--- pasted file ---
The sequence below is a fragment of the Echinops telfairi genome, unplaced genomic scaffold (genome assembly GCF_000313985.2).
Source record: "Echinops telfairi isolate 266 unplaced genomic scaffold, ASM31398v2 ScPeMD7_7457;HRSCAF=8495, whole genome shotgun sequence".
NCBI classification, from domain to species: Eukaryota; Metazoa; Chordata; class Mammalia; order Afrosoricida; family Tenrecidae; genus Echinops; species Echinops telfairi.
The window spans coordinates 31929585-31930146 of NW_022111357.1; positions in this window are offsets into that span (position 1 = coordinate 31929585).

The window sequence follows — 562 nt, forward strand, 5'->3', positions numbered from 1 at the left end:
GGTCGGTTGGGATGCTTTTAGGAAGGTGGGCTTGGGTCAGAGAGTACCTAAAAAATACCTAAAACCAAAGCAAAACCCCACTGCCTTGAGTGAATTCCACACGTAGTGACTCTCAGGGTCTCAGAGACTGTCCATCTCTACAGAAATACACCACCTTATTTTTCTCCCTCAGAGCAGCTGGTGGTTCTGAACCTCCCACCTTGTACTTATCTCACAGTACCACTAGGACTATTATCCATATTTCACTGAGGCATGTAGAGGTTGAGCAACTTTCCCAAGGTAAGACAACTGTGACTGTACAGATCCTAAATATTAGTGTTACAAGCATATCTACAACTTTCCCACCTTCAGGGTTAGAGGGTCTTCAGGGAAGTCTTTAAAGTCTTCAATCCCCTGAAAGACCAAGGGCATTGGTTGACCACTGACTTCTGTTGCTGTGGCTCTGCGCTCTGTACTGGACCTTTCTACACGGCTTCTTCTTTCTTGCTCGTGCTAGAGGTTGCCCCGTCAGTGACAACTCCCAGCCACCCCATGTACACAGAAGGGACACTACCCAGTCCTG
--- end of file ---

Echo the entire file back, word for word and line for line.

The sequence below is a fragment of the Echinops telfairi genome, unplaced genomic scaffold (genome assembly GCF_000313985.2).
Source record: "Echinops telfairi isolate 266 unplaced genomic scaffold, ASM31398v2 ScPeMD7_7457;HRSCAF=8495, whole genome shotgun sequence".
NCBI classification, from domain to species: Eukaryota; Metazoa; Chordata; class Mammalia; order Afrosoricida; family Tenrecidae; genus Echinops; species Echinops telfairi.
The window spans coordinates 31929585-31930146 of NW_022111357.1; positions in this window are offsets into that span (position 1 = coordinate 31929585).

The window sequence follows — 562 nt, forward strand, 5'->3', positions numbered from 1 at the left end:
GGTCGGTTGGGATGCTTTTAGGAAGGTGGGCTTGGGTCAGAGAGTACCTAAAAAATACCTAAAACCAAAGCAAAACCCCACTGCCTTGAGTGAATTCCACACGTAGTGACTCTCAGGGTCTCAGAGACTGTCCATCTCTACAGAAATACACCACCTTATTTTTCTCCCTCAGAGCAGCTGGTGGTTCTGAACCTCCCACCTTGTACTTATCTCACAGTACCACTAGGACTATTATCCATATTTCACTGAGGCATGTAGAGGTTGAGCAACTTTCCCAAGGTAAGACAACTGTGACTGTACAGATCCTAAATATTAGTGTTACAAGCATATCTACAACTTTCCCACCTTCAGGGTTAGAGGGTCTTCAGGGAAGTCTTTAAAGTCTTCAATCCCCTGAAAGACCAAGGGCATTGGTTGACCACTGACTTCTGTTGCTGTGGCTCTGCGCTCTGTACTGGACCTTTCTACACGGCTTCTTCTTTCTTGCTCGTGCTAGAGGTTGCCCCGTCAGTGACAACTCCCAGCCACCCCATGTACACAGAAGGGACACTACCCAGTCCTG